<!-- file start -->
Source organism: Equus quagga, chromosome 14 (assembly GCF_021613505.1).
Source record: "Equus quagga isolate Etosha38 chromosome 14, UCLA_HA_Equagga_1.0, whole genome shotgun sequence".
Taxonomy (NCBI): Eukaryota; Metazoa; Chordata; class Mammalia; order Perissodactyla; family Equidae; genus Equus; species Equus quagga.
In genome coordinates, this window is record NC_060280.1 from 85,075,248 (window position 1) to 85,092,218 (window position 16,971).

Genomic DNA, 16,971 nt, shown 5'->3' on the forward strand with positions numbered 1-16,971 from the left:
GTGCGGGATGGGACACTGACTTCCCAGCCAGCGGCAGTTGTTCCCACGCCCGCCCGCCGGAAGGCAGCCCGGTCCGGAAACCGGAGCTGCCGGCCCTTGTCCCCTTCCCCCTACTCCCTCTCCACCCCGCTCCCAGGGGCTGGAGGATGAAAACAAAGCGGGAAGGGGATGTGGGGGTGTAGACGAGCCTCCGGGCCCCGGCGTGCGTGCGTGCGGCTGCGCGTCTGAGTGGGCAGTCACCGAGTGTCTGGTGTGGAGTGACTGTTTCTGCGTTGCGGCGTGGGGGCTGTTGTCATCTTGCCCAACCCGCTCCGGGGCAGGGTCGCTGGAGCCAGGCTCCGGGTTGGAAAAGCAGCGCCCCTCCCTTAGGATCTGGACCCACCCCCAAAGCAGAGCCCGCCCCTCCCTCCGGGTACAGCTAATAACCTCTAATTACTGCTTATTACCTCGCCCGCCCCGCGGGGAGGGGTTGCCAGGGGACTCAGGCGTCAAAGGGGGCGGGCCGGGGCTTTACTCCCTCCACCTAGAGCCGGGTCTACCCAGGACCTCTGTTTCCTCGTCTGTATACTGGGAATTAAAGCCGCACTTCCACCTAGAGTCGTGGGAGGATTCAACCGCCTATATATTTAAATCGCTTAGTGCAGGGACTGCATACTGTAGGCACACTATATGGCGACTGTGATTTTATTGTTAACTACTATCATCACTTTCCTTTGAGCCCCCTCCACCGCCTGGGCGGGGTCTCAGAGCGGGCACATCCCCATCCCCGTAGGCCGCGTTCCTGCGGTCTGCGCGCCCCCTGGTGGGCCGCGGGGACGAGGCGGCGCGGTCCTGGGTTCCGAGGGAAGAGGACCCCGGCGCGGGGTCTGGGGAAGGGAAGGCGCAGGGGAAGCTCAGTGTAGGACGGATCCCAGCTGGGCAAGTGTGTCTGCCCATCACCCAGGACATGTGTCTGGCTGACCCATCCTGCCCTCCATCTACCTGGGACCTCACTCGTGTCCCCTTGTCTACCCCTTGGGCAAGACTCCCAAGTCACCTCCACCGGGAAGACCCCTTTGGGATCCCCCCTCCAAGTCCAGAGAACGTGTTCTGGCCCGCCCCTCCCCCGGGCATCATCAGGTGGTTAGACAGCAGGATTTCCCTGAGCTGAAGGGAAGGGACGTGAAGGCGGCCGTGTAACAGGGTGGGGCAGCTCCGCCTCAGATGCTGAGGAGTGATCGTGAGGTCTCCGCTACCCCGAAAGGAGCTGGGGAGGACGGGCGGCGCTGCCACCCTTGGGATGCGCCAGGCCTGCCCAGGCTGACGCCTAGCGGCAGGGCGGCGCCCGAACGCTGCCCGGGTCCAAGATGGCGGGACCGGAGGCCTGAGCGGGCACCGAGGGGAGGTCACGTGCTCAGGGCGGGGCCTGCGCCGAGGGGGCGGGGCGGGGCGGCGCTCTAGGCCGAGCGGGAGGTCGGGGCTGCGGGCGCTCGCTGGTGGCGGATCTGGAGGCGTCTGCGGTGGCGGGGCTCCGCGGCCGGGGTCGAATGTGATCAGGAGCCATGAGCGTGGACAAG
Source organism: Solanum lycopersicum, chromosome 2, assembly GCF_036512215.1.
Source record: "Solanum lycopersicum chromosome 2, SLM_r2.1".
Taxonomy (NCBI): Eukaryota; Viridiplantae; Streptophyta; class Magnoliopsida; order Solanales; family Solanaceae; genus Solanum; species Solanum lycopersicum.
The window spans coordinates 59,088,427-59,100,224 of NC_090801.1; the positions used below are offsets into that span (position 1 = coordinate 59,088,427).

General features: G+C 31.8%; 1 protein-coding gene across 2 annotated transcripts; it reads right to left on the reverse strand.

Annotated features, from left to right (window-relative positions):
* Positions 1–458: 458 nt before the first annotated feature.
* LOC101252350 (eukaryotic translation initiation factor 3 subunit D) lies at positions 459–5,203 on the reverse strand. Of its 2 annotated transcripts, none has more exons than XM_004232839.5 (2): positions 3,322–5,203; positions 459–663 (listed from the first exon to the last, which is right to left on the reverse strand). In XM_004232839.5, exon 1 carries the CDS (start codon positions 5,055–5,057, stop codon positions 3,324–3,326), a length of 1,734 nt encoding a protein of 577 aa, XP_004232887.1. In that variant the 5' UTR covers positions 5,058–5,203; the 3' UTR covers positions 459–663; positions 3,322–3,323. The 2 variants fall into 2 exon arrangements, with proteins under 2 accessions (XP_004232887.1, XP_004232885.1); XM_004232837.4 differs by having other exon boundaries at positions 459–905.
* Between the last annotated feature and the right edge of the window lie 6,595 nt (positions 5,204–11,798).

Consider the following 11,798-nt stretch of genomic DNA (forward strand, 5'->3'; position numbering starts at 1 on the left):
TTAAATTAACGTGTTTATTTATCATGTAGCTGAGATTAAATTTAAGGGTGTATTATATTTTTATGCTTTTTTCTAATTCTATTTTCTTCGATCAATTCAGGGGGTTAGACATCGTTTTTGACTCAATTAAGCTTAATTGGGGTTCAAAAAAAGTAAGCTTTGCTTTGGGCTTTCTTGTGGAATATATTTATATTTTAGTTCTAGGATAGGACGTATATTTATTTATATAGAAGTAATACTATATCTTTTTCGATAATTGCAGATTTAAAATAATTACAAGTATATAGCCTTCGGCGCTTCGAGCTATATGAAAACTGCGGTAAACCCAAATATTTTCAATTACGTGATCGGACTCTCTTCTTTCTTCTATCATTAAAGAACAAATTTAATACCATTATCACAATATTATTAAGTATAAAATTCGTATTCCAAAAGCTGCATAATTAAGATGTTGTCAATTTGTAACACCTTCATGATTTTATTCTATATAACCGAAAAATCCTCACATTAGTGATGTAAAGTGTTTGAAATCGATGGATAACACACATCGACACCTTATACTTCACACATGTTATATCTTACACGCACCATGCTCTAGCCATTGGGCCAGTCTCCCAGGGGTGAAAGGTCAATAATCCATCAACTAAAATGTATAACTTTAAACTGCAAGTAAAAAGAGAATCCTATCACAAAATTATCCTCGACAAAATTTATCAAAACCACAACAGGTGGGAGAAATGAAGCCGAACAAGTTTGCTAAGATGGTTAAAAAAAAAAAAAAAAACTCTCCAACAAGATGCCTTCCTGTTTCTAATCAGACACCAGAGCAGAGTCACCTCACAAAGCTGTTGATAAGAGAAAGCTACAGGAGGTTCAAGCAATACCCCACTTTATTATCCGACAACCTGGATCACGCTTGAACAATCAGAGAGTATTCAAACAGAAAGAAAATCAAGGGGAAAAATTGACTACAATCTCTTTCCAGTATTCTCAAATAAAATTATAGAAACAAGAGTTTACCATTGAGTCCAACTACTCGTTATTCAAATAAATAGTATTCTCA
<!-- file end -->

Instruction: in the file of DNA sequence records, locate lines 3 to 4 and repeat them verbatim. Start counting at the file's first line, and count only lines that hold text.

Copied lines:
Taxonomy (NCBI): Eukaryota; Metazoa; Chordata; class Mammalia; order Perissodactyla; family Equidae; genus Equus; species Equus quagga.
In genome coordinates, this window is record NC_060280.1 from 85,075,248 (window position 1) to 85,092,218 (window position 16,971).